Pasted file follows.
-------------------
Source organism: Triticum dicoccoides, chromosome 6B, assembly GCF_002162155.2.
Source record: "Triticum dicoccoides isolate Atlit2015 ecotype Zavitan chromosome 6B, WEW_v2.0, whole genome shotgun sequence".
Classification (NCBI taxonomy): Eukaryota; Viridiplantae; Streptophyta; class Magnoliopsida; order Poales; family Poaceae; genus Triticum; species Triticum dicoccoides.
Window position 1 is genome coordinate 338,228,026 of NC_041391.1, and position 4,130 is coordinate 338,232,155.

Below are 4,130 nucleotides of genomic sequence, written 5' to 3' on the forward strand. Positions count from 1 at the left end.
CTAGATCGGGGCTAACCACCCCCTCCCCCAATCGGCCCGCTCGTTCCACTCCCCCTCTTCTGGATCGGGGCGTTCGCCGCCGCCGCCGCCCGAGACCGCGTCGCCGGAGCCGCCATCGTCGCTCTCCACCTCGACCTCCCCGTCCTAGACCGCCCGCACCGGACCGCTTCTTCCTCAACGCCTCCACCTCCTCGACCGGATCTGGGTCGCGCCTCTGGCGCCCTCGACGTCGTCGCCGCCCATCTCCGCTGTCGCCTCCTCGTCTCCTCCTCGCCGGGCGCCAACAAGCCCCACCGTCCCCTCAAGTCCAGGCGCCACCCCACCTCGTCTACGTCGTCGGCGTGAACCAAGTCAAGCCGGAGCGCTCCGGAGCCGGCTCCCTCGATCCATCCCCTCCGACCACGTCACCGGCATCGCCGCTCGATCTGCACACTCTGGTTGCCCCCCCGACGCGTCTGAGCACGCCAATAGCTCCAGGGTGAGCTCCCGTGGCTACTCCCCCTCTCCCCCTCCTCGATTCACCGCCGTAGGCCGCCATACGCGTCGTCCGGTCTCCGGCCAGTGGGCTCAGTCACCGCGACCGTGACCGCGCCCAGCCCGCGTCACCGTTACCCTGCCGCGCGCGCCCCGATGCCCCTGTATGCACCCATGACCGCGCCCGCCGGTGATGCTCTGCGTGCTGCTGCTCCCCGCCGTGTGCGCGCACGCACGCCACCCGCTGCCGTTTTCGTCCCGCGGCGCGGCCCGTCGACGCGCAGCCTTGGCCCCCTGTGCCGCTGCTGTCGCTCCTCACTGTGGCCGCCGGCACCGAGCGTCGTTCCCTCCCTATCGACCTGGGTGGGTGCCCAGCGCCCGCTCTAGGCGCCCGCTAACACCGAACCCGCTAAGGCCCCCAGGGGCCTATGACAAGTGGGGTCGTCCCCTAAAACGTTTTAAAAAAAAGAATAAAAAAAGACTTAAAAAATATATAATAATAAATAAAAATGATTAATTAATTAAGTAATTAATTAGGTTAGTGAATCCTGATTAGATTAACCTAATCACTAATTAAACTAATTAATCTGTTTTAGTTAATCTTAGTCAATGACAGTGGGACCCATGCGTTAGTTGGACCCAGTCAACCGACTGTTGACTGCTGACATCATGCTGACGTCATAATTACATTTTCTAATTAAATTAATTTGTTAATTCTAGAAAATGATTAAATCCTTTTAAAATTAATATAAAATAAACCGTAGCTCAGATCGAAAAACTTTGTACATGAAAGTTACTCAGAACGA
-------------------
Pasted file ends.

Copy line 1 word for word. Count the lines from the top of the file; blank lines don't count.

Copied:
Source organism: Triticum dicoccoides, chromosome 6B, assembly GCF_002162155.2.